Yesterday was a sad, sad day. COVID-19 numbers were at an all-time high with hundreds in the hospital, we learned about the death of President John Pombe Magufuli of Tanzania and the news broke about an alleged assault on a young Kenyan woman named Velvine Nungari.
This story was recounted to blogger Edgar Obare by Velvine's friends and appeared on his Instagram Stories on Thursday, 18 March 2021.It seems that Velvine's friends messaged Edgar and explained that three weeks ago, on the evening of Tuesday 23rd of February, 24-year-old Velvine allegedly went on a date with an acquaintance.https://www.instagram.com/_____wanj.iru/?igshid=772d9ahc1t30These friends say that she was excited and texted with her friends all evening. However, they explained, she didn’t make it home that night which was seemingly unlike her. At noon the next day, her friends allege that she called her best friend begging her to come and get her from a hotel in Kiamumbi.At this point Velvine's friends say that hotel staff informed them that Velvine had come in with a man, a frequent client at the hotel, the previous night. They say that they found her drugged, lying face down on the bed. They allege that they rushed her to the hospital where they claim she presented with several cervical fractures and a broken spine. Velvine died three days later and her death notice was published on 15 March, 2021.The matter has was reported at Kiamumbi Police Station and on 19th March, Joseph Murimi, a 33-year-old man was arrested and detained in connection to Velvine's murder.I can’t even begin to imagine the agony she suffered or how heart-broken her loved ones are. What I am heartbroken about is the reaction her ordeal has evoked in a section of Kenyans. I have read posts by men and women saying that Velvine deserved all that happened to her because she went on a date with this man. That she should have known better than to go into a hotel with him. And we can't help but wonder why this is?It’s hard to believe that in 2021, there is still confusion concerning where the blame lies when rape happens. But because we still have people out there trying to blame a woman for getting raped, we surely will not tire from talking about it?What we need to do is stop trying to rationalize rape. It’s immoral and it’s a crime and it needs to stop. End of story. All these questions we have people asking. What was she wearing? What time was it? Oh, she agreed to go into his house? These questions have no place in this conversation. It doesn’t matter where a woman was or what she was wearing. Nothing a woman can do makes it right for someone to rape her.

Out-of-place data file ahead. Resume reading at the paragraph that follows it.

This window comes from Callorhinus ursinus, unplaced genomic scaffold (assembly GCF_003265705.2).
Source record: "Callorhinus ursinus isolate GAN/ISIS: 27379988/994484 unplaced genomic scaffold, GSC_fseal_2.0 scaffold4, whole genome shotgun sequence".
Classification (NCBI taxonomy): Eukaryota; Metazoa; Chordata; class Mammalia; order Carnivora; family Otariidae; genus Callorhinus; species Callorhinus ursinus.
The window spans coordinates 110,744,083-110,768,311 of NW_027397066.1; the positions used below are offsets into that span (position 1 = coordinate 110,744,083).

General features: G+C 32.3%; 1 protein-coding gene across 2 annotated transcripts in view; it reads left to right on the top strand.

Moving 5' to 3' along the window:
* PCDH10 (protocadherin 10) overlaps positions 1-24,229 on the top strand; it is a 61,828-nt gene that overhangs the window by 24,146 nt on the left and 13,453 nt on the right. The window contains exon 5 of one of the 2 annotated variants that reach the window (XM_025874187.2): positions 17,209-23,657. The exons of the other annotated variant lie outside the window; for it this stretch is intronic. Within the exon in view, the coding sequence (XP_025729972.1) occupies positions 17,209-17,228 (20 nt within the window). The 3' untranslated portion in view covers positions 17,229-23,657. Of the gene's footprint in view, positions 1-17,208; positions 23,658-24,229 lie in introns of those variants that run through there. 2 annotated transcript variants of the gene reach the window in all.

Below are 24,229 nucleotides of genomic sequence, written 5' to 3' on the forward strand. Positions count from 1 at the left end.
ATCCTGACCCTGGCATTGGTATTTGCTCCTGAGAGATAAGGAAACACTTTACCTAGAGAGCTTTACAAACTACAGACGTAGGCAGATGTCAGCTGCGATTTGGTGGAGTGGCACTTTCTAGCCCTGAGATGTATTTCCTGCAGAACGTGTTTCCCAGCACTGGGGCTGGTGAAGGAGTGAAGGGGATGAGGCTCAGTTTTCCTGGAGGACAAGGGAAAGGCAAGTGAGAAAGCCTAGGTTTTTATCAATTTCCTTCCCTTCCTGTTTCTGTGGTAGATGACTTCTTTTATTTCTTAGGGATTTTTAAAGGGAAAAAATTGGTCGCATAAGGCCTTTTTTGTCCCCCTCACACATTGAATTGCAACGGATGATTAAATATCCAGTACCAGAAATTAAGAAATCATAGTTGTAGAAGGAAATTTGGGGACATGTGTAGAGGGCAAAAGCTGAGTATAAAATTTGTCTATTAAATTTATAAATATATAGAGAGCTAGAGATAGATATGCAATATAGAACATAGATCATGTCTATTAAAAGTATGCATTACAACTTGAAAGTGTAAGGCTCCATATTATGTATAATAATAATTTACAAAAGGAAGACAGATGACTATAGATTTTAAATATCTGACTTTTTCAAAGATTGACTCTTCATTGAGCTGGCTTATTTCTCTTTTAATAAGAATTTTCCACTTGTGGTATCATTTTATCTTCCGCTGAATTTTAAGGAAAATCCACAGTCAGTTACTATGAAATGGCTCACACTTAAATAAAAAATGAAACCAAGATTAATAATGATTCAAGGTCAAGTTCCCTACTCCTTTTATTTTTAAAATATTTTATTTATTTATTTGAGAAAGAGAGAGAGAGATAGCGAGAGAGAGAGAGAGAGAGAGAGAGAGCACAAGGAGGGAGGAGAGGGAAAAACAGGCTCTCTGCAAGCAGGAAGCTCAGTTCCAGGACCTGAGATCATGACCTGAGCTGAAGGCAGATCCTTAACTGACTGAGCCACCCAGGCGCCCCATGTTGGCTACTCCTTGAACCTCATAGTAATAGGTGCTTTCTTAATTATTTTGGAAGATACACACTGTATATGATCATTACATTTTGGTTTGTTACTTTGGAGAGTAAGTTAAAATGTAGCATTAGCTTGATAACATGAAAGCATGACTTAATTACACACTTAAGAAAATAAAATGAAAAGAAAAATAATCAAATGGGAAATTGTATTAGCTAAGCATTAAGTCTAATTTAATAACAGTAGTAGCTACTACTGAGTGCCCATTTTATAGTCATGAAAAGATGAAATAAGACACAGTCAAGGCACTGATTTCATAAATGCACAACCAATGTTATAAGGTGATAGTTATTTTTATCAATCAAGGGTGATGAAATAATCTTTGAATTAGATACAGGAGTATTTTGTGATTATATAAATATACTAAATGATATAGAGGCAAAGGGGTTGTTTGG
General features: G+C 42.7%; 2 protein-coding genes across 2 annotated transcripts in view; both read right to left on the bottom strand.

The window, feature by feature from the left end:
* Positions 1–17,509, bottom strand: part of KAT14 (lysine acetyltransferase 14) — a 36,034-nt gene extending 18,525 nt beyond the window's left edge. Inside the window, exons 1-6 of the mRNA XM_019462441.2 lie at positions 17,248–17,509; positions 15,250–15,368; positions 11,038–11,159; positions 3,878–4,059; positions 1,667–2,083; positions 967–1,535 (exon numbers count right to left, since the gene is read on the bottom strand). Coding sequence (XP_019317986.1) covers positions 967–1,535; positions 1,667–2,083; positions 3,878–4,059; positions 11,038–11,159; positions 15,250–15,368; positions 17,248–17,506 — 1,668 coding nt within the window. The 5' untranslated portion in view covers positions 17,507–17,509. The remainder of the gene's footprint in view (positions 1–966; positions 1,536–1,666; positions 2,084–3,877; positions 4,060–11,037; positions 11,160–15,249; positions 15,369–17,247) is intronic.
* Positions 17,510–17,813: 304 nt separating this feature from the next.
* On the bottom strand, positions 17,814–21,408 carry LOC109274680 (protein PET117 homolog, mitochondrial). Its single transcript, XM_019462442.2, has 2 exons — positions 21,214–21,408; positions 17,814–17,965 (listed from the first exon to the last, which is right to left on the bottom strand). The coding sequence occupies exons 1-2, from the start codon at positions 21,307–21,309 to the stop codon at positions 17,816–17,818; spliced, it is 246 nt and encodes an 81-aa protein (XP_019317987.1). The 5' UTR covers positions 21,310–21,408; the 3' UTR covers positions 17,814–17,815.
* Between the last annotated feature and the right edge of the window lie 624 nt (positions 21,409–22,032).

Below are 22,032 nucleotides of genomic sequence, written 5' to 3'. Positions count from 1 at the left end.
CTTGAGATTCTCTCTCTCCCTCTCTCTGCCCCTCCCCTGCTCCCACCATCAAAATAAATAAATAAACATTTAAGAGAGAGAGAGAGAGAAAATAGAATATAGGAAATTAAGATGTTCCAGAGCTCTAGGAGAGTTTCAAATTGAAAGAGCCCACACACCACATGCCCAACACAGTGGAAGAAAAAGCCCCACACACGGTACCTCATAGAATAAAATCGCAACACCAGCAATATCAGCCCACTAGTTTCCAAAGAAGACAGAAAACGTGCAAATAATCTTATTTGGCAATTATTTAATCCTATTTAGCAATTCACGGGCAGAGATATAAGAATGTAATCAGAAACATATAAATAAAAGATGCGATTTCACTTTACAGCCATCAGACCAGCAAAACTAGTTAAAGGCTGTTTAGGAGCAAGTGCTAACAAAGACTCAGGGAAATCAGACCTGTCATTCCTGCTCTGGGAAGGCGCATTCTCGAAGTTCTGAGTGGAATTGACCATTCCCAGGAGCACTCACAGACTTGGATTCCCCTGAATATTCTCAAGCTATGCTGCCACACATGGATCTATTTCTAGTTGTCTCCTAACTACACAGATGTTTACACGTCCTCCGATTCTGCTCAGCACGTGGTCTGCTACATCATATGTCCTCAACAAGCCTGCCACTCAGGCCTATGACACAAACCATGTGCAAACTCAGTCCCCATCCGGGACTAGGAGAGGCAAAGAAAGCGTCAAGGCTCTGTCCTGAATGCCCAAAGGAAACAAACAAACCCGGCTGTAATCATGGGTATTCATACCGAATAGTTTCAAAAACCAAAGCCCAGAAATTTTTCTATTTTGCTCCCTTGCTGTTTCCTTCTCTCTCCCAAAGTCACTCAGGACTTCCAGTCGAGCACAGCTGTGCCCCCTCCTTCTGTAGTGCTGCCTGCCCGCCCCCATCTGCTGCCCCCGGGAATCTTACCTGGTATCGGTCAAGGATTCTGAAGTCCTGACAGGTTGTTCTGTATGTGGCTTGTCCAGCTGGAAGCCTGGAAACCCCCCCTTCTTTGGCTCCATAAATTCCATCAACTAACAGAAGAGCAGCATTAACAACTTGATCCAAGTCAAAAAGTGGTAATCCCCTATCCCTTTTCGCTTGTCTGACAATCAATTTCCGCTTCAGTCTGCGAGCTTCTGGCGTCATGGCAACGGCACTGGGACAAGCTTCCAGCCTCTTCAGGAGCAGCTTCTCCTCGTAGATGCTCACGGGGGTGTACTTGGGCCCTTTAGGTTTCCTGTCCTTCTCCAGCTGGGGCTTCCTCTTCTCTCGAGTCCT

Invoking Images Of Female Relatives
Oh, and while we are at it when making our case against rape, let’s stop telling people to imagine that the victim could have been their sister or their mother. What happens when we do this, people begin rationalizing the rape. You will have someone thinking, Oh, but my sister would never be out that late at night, or my mother would never wear that. So we have people thinking that because their female relatives could never be in situations similar to the rape victim, then what happened to her can be justified.
All women are deserving of respect. Equally. By telling a man to imagine a rape victim as his female relative, you are being unfair to that woman who is not a mother, who does not have a brother, or who did not grow up with a father. It is sexist. It is suggesting that a woman should only be valued and respected by those around her if she is valued and loved by a man.
Another important, fact that we all seem to forget when we are telling a man to imagine a rape victim as his female relative is that a big number of women and girls are raped by male relatives or men well known to them. Telling men to imagine that the women known to them could be rape victims thus becomes counterproductive.
Rape is rape. Period.